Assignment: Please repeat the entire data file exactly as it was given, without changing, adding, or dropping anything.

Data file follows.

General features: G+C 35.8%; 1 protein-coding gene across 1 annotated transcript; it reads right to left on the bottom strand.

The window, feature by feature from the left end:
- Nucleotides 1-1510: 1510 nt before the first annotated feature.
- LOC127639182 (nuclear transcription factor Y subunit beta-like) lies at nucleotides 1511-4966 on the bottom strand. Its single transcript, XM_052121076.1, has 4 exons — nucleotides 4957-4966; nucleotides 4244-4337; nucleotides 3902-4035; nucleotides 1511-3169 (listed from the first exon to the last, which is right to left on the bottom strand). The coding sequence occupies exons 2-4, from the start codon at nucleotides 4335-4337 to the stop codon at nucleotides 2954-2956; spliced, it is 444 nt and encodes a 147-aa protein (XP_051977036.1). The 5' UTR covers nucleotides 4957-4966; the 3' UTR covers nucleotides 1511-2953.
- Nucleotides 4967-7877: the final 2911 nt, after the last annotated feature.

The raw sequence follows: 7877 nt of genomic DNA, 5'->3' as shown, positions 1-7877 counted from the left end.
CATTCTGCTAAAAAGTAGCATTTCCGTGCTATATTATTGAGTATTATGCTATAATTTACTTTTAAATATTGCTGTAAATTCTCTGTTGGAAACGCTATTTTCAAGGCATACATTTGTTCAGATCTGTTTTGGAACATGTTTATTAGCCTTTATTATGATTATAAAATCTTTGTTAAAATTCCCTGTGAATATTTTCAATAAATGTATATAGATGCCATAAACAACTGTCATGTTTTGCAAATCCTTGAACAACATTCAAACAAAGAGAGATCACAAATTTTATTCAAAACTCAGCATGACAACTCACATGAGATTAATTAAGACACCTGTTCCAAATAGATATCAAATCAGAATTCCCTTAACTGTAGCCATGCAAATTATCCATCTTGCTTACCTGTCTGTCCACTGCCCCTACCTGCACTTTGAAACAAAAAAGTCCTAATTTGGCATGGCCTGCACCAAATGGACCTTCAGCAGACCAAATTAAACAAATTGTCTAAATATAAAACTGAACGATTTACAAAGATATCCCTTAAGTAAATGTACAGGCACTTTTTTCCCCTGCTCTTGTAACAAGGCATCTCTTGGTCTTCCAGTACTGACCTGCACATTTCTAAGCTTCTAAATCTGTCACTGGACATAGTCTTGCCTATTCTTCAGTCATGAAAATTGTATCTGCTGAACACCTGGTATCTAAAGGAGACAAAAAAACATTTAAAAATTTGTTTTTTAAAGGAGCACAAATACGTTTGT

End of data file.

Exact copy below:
General features: G+C 35.8%; 1 protein-coding gene across 1 annotated transcript; it reads right to left on the bottom strand.

The window, feature by feature from the left end:
- Nucleotides 1-1510: 1510 nt before the first annotated feature.
- LOC127639182 (nuclear transcription factor Y subunit beta-like) lies at nucleotides 1511-4966 on the bottom strand. Its single transcript, XM_052121076.1, has 4 exons — nucleotides 4957-4966; nucleotides 4244-4337; nucleotides 3902-4035; nucleotides 1511-3169 (listed from the first exon to the last, which is right to left on the bottom strand). The coding sequence occupies exons 2-4, from the start codon at nucleotides 4335-4337 to the stop codon at nucleotides 2954-2956; spliced, it is 444 nt and encodes a 147-aa protein (XP_051977036.1). The 5' UTR covers nucleotides 4957-4966; the 3' UTR covers nucleotides 1511-2953.
- Nucleotides 4967-7877: the final 2911 nt, after the last annotated feature.

The raw sequence follows: 7877 nt of genomic DNA, 5'->3' as shown, positions 1-7877 counted from the left end.
CATTCTGCTAAAAAGTAGCATTTCCGTGCTATATTATTGAGTATTATGCTATAATTTACTTTTAAATATTGCTGTAAATTCTCTGTTGGAAACGCTATTTTCAAGGCATACATTTGTTCAGATCTGTTTTGGAACATGTTTATTAGCCTTTATTATGATTATAAAATCTTTGTTAAAATTCCCTGTGAATATTTTCAATAAATGTATATAGATGCCATAAACAACTGTCATGTTTTGCAAATCCTTGAACAACATTCAAACAAAGAGAGATCACAAATTTTATTCAAAACTCAGCATGACAACTCACATGAGATTAATTAAGACACCTGTTCCAAATAGATATCAAATCAGAATTCCCTTAACTGTAGCCATGCAAATTATCCATCTTGCTTACCTGTCTGTCCACTGCCCCTACCTGCACTTTGAAACAAAAAAGTCCTAATTTGGCATGGCCTGCACCAAATGGACCTTCAGCAGACCAAATTAAACAAATTGTCTAAATATAAAACTGAACGATTTACAAAGATATCCCTTAAGTAAATGTACAGGCACTTTTTTCCCCTGCTCTTGTAACAAGGCATCTCTTGGTCTTCCAGTACTGACCTGCACATTTCTAAGCTTCTAAATCTGTCACTGGACATAGTCTTGCCTATTCTTCAGTCATGAAAATTGTATCTGCTGAACACCTGGTATCTAAAGGAGACAAAAAAACATTTAAAAATTTGTTTTTTAAAGGAGCACAAATACGTTTGT